In several court filings since the September article was published, the university has not disputed that it investigated Nichols. Indeed, at an October hearing, attorneys for the university turned over more documents to the judge related to a request from WyoFile and the Star-Tribune for financial invoices stemming from the investigation.
In other filings, the university and Nichols have accused unauthorized people of leaking an invoice from the law firm that conducted the investigation, Employment Matters LLC Flynn Investigations Group. That invoice was obtained by WyoFile and the Star-Tribune and published in September.
The university has appeared to play coy in court filings with that same invoice, stating that investigation records like it may or may not exist.
“Any such invoice was not released by (the university) pursuant to any public records request,” the school’s attorneys wrote in early October. “No one with access to the University’s financial records has been authorized to release any such records to the Petitioners.”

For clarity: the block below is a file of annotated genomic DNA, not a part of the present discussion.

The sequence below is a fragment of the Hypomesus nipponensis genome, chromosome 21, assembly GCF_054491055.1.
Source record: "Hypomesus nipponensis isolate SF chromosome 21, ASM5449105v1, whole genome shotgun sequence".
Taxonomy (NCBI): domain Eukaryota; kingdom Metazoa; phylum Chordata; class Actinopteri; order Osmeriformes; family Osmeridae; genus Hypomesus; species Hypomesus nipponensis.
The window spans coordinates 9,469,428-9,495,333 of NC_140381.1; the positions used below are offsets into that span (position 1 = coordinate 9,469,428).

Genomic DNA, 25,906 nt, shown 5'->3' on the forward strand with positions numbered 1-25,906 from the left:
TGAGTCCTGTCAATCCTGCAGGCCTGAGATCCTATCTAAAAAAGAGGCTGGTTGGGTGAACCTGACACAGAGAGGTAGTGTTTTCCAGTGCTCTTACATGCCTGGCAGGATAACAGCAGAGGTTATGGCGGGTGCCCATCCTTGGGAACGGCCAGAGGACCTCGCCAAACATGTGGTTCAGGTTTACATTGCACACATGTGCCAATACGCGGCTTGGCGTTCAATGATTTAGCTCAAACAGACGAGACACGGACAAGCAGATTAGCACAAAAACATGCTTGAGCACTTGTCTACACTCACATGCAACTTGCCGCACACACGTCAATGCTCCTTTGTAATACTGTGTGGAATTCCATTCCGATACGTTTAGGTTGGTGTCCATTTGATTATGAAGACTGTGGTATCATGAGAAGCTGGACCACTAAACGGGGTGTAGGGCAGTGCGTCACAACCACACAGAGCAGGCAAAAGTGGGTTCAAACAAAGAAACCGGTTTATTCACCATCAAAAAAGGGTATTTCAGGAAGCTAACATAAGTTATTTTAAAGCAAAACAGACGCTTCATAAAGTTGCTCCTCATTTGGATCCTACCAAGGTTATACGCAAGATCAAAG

Nichols appears to believe that the university has submitted investigative documents to the court, according to Tuesday’s filing.
“Nichols did not even know of the potential existence of such documents before this litigation,” Goetz, her attorney, wrote in Tuesday’s filing. She later added that Nichols learned that WyoFile and the Star-Tribune were seeking specific investigative documents in October and that “the University acknowledged that it would in fact be providing a second set of documents to the court” that matched the request.
In legal filings, interviews and through her attorneys, Nichols has for months denied that she was ever contacted by investigators or informed she was the subject of an investigation. She maintains she has no idea why her contract wasn’t renewed and that the board never provided any explanation. This week’s filing repeats those denials and argues Nichols’ right to privacy overrides any public interest in how the decision was made.